These themes were repeated by Christians around the empire. In the mid fourth century--a long generation after Milvian Bridge--the owner of a grand villa at Hinton St Mary (in Dorset, not far from Dorchester had one of its principal rooms decorated with a magnificent floor mosaic. At its centre a roundel displays the bust of a young, clean-shaven Christ whose appearance seems deliberately to parallel portraits of Constantine or his sons. Behind his head the Chi-Rho, a monogram made up of the first two letters of Christ's name in Greek. On either side are pomegranates, ancient symbols of eternal life.
Sixty years before such a clear affirmation of Christian belief by a wealthy landowner would be unthinkable. At the beginning of the 290s, at imperial command, Roman officials launched their most systematic and effective attempt to suppress Christianity. This was a time of state-sponsored terror remembered by Christians as the 'Great Persecution'. That less than twenty-five years later a Roman emperor should himself publicly proclaim his own belief in the Christian God marks one of the great turning points in European history. It is Constantine's lasting legacy.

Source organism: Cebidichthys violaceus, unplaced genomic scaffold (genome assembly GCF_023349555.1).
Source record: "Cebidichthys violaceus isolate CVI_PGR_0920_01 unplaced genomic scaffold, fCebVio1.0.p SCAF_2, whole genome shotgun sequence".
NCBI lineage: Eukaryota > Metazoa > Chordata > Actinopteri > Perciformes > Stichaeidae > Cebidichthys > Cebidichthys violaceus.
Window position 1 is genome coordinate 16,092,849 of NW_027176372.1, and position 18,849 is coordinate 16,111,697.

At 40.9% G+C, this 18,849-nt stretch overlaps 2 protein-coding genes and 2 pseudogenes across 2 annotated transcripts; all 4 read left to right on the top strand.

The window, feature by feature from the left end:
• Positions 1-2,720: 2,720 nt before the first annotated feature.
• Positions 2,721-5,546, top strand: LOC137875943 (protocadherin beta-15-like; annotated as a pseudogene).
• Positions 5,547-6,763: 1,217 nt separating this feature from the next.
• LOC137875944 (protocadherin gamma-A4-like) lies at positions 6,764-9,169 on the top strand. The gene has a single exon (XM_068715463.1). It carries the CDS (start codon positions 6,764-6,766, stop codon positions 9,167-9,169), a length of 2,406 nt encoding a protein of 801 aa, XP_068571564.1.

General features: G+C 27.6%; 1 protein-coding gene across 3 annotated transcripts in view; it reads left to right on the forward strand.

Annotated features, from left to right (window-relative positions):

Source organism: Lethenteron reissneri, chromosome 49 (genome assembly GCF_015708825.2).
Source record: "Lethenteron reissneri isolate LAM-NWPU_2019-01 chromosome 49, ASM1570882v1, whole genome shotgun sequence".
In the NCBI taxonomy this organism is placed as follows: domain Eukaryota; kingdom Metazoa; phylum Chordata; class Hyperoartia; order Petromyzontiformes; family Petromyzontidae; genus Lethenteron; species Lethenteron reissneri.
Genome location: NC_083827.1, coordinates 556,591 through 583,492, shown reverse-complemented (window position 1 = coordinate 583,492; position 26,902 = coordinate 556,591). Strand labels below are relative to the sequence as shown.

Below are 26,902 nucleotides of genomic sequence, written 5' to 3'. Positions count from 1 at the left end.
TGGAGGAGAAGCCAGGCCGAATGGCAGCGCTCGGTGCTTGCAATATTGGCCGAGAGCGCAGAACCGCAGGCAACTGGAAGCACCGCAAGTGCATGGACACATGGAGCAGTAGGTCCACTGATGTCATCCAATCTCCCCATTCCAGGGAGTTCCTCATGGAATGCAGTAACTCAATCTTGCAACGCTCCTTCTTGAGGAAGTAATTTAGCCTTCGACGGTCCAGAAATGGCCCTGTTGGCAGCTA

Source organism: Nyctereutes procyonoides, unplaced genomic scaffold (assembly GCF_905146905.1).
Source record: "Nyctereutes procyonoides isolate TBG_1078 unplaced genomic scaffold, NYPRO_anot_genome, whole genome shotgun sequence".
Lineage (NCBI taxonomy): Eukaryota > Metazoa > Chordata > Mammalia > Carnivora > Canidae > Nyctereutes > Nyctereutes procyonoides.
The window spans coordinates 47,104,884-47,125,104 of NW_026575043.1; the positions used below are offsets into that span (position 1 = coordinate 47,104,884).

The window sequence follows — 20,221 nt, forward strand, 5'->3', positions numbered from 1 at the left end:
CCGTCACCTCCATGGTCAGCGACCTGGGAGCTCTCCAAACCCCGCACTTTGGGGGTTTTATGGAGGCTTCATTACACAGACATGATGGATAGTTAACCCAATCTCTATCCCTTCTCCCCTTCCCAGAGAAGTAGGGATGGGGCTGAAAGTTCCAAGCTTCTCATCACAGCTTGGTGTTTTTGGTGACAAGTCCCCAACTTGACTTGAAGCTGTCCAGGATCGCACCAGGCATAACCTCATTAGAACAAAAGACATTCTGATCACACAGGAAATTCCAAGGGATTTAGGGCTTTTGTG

Constantine's active support of his new religion was vital to the expansion and success of Christianity. The Church benefited from being on the same side as the ruler of the Mediterranean world and victor in two civil wars. Above all, Christians meeting in the villa at Hinton St Mary now knew that their religion was one which they shared with an emperor. For those amongst them who had heard of the Great Persecution from their parents, this radical change in so short a time must have seemed difficult to credit.